What can we do about all of this? We've got to do more than just hand wringing because things are moving too fast.
One thing many of us are doing is trying to go beyond simply diagnosing the problem -- and actually coming up with some prescriptions for solutions. In truth, many journalists are more comfortable with diagnoses than prescriptions -- but feedback from the research is so overwhelming that even hard-bitten editors are starting to say "uncle." But before we can fix things, we have to figure out what we seek to be. What's our vision of our role in building community?
What do you think the role of the media should be?
Older models of journalism -- especially in community and regional newspapers -- were often criticized as being lap dogs -- under the control of publishers out to play civic booster and woo advertising dollars.
Attack dog is the model that now frequently comes to mind -- fresh from coverage of the Clinton-Lewinsky scandal and from visions of photojournalists hiding in the bushes of the Kennedy compound in the aftermath of the death of John F. Kennedy Jr.
It's a model that has some journalists whimpering back to the doghouse with their tails between their legs when the attacks have been misplaced. Consider how one day the New York Times pilloried a Chinese-American scientist for allegedly leaking nuclear technology secrets to China -- but, now, months later that scientist is widely regarded as a victim of premature finger pointing.
Then there's the watchdog model that journalists pay great lip service to. And it's a role that is still valued by the community. But the public increasingly has misgivings about that role and even journalists agree: That the press is often doing more than simply covering stories -- they are often driving controversies, especially in looking at the personal and ethical behavior of public figures.
For instance, some of the latest research shows that the press values its watchdog role more than the public does. Only 10 percent of news media believe that press criticism of political leaders keeps them from doing their jobs -- but 31 percent of the public believes that it interferes with political leaders doing their jobs.
But some new models are being tested. One is that of guide dog. Can there be a journalism that not only gives the people news and information but also helps them do their jobs as citizens? It doesn't just deliver the civic freak show of the day, but it actually challenges people to get involved, get engaged, take ownership of problems. It doesn't position them as spectators, but as participants. This is where civic journalism has fostered numerous experiments.
And civic journalism, by the way, does not advocate abandoning the watch-dog role, but rather adding to it some additional responsibilities.
And, I will add that there is an even a grittier notion of journalism's role in community from Harry Boyte, head of the respected Humphrey Institute at the University of Minnesota, who advocates for a sled dog role. One that doesn't romanticize citizens but really challenges them to do serious work for their community. It doesn't let citizens off the hook any more than it does public officials.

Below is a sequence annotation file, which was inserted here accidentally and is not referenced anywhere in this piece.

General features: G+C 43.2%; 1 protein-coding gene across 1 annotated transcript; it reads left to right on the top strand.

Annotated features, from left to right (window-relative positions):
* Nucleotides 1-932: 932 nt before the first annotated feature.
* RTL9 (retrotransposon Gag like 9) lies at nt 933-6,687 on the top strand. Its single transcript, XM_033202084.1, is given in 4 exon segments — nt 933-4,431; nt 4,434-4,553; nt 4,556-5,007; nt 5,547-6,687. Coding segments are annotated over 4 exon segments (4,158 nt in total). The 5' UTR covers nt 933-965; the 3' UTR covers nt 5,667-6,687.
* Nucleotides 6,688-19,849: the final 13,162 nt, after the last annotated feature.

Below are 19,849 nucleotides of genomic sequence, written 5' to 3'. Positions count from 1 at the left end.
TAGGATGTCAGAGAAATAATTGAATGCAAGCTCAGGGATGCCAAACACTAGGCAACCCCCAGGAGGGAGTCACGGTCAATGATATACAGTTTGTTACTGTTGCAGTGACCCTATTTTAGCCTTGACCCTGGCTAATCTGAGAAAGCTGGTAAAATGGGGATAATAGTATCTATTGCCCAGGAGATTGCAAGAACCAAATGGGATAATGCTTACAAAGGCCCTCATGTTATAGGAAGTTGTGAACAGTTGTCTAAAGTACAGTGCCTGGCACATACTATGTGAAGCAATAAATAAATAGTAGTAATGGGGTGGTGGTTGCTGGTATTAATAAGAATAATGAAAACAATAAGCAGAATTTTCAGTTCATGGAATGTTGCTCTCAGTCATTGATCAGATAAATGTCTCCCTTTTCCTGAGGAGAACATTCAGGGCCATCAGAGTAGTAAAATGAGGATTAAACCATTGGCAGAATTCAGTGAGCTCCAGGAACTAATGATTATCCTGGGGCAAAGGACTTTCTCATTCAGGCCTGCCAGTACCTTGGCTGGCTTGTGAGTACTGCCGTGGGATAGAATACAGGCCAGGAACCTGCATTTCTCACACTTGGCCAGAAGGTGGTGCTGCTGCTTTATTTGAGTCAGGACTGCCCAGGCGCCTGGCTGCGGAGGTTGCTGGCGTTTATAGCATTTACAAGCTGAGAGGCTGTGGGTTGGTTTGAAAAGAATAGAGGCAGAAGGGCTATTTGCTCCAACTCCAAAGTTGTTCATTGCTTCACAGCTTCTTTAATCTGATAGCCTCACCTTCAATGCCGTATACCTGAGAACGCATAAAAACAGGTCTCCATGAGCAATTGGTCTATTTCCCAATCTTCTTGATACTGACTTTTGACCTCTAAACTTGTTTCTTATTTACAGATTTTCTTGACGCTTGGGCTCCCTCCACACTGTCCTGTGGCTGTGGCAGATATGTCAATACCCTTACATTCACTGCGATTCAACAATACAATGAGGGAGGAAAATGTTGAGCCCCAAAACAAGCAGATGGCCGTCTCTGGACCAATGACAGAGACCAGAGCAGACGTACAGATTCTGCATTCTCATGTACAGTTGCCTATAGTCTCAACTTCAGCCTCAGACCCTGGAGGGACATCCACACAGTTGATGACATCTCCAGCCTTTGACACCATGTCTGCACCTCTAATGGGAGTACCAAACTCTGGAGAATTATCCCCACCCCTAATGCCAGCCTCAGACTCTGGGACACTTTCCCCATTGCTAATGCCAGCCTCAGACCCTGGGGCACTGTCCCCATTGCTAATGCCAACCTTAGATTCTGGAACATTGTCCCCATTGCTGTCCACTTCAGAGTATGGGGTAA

And then, there's the dead dog model.
I get around to a lot of newsrooms, particularly in the nation's regional newspapers. I'd like to share with you a story that one editor likes to tell. Jack Brimeyer, editor of The Journal Star in Peoria, is a comic on the side.
Jack was grappling with how to make a series -- about a leadership void in Peoria -- be more than a compilation of numbers: no one running for office, empty board positions, a declining number of volunteers.
So he tells the tale of a little boy whose dog died. The boy's mother, knowing he was devastated, tried to soften the news by saying, "Johnny, your dog has gone to be with the baby Jesus."
And a puzzled Johnny replies: "Mom, what does the baby Jesus want with a dead dog?"
To Brimeyer, the dead dog is a metaphor for the mega-projects that we reporters pour our blood, sweat and tears into -- and that run and die on the page. They represent months of research and writing, they reveal shocking or outrageous facts, but by week's end ... they're fish wrap.
The papers say: Here's your dead dog. And nobody seems to want it.
Like Brimeyer, other editors were beginning to wonder: Are we writing about problems as if they are so insurmountable that only an Act of Congress can fix them. And who thinks that Congress can get its act together?
Have readers have become so desensitized from a barrage of bad news, crime, scandal and sex that it's easy to suspend concern. To hold back on involvement?
What is the intersection between journalism and democracy?
Jim Carey, one of the most thoughtful journalism scholars at Columbia University, likes to talk about journalism as a daybook, a collective diary, of the day in a community.
Is journalism a form of democratic society? How can it play a proper role in public life?
After all, journalism traces itself to public life, to the salons, news of the mouth (gossip) and news by hand (written.)
If freedom of speech means -- People can talk.
Freedom of the press, is when People can talk and they can write it down.
Journalism is an expression of public life.
What distinguishes journalism from media? Journalism is the practice. Media is the institutional setting. Journalists, says Carey, owe their first duty to the fortunes of the community, not to the fortunes of the profession.
Alexis de Tocqueville, the Frenchman who was a keen observer of American life, said some 160 years ago: "You can't have real newspapers without democracy, and you can't have democracy without newspapers."